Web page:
Sunday, April 16, 2017

Stability On The Sidelines, "No Days Off" Crucial To Patriots' Success

"Criticism may not be agreeable, but it is necessary.  It fulfills the same function as pain in the human body; it calls attention to the development of an unhealthy state of things. If it is heeded in time, danger may be averted; if it is suppressed, a fatal distemper may develop." - Winston Churchill

Winston Churchill was, by all accounts, a brutally honest man; transparent in all of his personal dealings and not given to frivolous pandering and patronizing, he told of his own struggles to righteously assess himself each evening before retiring, claiming to hold himself in court martial and hoping to discover that he had used his time wisely and to have been effective in whatever he undertook.

It is this very level of self-assessment that allowed him to be critical of the way Britain was governed, causing him to be viewed as an outcast in his early days of service, then as a revered prognosticator and virtual savior during the darkest days of World War II - and while the sport of American football doesn't have the fate of the free world resting upon it's shoulders, lessons from those truly heroic individuals who stood up to fascism and seemingly certain defeat to persevere can be translated to the gridiron.

Especially the part about heeding the development of the unhealthy state of things, as doing so makes the difference between a great team remaining on top of the football world and a bad team remaining that world's doormat.

Self-assessment is the act of assessing aspects that are important to one's identity, and while this is usually a hellishly introspective staredown with one's psyche in the proverbial mirror, when a person takes it one step further to assess things that are extensions of ones personality, one has the opportunity to either heed the outcome or suppress it...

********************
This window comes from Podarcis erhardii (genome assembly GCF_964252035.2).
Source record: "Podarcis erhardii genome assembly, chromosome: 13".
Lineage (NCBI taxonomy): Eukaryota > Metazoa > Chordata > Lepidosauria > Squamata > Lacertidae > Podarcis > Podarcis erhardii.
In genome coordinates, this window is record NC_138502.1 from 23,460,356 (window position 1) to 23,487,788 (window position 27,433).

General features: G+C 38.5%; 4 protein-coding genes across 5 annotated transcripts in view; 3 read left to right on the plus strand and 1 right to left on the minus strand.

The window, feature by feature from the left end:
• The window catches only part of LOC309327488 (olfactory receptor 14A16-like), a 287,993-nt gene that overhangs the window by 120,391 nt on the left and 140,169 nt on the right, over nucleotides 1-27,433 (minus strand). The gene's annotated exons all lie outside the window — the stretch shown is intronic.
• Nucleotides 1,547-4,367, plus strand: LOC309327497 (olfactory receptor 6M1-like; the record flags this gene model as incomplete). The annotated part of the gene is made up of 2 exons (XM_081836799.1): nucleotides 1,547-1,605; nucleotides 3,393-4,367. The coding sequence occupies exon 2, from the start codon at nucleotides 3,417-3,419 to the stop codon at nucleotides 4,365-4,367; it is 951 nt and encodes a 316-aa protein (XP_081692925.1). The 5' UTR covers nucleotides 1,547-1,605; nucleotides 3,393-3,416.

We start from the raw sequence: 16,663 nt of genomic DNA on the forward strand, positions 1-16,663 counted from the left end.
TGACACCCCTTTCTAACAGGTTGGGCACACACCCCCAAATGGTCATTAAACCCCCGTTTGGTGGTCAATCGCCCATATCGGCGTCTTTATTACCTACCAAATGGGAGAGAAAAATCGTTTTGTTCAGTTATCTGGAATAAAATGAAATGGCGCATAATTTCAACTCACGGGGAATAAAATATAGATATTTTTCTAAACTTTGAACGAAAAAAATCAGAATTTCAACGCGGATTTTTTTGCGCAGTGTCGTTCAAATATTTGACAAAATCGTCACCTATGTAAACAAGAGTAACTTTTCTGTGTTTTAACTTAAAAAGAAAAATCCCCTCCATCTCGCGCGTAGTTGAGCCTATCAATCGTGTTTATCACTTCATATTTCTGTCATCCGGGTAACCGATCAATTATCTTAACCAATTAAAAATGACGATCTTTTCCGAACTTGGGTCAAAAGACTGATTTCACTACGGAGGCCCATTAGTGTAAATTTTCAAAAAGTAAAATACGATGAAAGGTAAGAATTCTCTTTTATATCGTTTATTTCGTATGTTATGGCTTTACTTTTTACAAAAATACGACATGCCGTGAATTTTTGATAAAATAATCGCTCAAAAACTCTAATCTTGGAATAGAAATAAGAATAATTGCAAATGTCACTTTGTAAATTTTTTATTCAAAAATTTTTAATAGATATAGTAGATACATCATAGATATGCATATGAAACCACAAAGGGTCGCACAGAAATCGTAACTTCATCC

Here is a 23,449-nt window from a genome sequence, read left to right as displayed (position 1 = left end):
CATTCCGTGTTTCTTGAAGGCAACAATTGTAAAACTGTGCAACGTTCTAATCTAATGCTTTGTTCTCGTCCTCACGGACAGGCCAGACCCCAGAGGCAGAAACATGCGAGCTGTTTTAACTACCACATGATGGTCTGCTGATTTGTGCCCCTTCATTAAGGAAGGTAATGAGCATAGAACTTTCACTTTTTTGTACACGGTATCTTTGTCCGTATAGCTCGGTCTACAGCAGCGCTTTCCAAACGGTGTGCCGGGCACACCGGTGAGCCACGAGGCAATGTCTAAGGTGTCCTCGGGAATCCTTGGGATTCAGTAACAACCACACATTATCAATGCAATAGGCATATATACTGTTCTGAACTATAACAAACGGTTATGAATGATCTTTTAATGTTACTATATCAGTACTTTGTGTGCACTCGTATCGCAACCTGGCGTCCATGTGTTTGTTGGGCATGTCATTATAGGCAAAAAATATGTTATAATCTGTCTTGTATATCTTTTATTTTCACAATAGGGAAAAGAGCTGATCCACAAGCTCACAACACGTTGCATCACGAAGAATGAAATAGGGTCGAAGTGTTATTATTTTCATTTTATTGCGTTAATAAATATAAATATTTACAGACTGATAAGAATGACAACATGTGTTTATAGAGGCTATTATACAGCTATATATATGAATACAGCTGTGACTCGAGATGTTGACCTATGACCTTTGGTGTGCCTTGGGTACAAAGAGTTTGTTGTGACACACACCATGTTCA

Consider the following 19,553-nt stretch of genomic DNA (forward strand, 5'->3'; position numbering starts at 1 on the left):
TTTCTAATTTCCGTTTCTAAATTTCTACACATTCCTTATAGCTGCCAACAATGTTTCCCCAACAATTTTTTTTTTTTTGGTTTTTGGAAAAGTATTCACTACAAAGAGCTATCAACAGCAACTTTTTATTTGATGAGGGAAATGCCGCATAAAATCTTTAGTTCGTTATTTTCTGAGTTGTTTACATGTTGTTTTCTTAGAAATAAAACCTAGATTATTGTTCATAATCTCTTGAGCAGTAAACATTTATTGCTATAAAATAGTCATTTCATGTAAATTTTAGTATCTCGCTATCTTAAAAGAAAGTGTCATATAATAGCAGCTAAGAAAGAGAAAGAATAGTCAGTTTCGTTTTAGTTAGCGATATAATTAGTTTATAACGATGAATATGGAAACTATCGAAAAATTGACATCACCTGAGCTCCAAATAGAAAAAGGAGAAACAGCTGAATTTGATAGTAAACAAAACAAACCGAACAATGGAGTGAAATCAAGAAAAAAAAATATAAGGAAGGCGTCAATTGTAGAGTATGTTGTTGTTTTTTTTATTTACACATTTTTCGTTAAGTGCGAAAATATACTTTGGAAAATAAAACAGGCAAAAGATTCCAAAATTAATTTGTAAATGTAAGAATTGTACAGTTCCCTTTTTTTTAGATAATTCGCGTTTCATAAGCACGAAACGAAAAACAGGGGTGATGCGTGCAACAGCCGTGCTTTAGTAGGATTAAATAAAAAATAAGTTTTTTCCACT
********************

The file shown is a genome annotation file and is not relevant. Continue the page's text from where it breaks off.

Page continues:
...and for going on nearly two decades, Bill Belichick has been heeding the painful truths about his teams and his own performance in guiding such, and has been able to avert the dangers inherent in blissful ignorance and passive aggression while many others have fallen to the fatal distemper that arises in team-building.

Team building is more than just identifying talent on the open market and in the draft, it is identifying the shortcomings of a team - both in the short term and in the long term - and addressing those issues so as to not fall into the trap of resting on successes, knowing that the abbreviation for the the National Football League, the NFL, also stands for "Not For Long".

Essential to the team building process is stability in the front office and tenure on the sidelines, and the teams that know this are the teams that enjoy protracted success and, yes, even win championships - while the teams that don't follow those guidelines are the teams that consistently suck.

No?  Take a look at the list of teams that have the longest tenured coaching staffs, and you will see a who's who of success in the National Football League.

Green Bay's Mike McCarthy and New Orleans' Sean Payton are both entering their 11th seasons, the Steelers' Mike Tomlin is entering his 10th, Baltimore's John Harbaugh his ninth and Seattle's Pete Carroll his eighth - all have world championships on their resumes and all but Payton have taken their teams to the playoffs in at least half of their seasons calling the shots.

Coaches such as Jason Garrett in Dallas and Marvin Lewis in Cincinnati haven't won titles yet, but certainly have had stretches of success -  though the Bengals have certainly given Lewis more than enough time to produce a consistent winner (13 seasons), and while they have made the playoffs in seven of his seasons at the helm, his evaluation of talent that exists on his team isn't up to par with the other coaches on this list.

Belichick is, of course, the gold standard

The longest-tenured coach in the league, going into his 18th season - in 14 of those seasons he has led the Patriots to AFC East division championships, also winning seven conference titles and five Super Bowls in that span.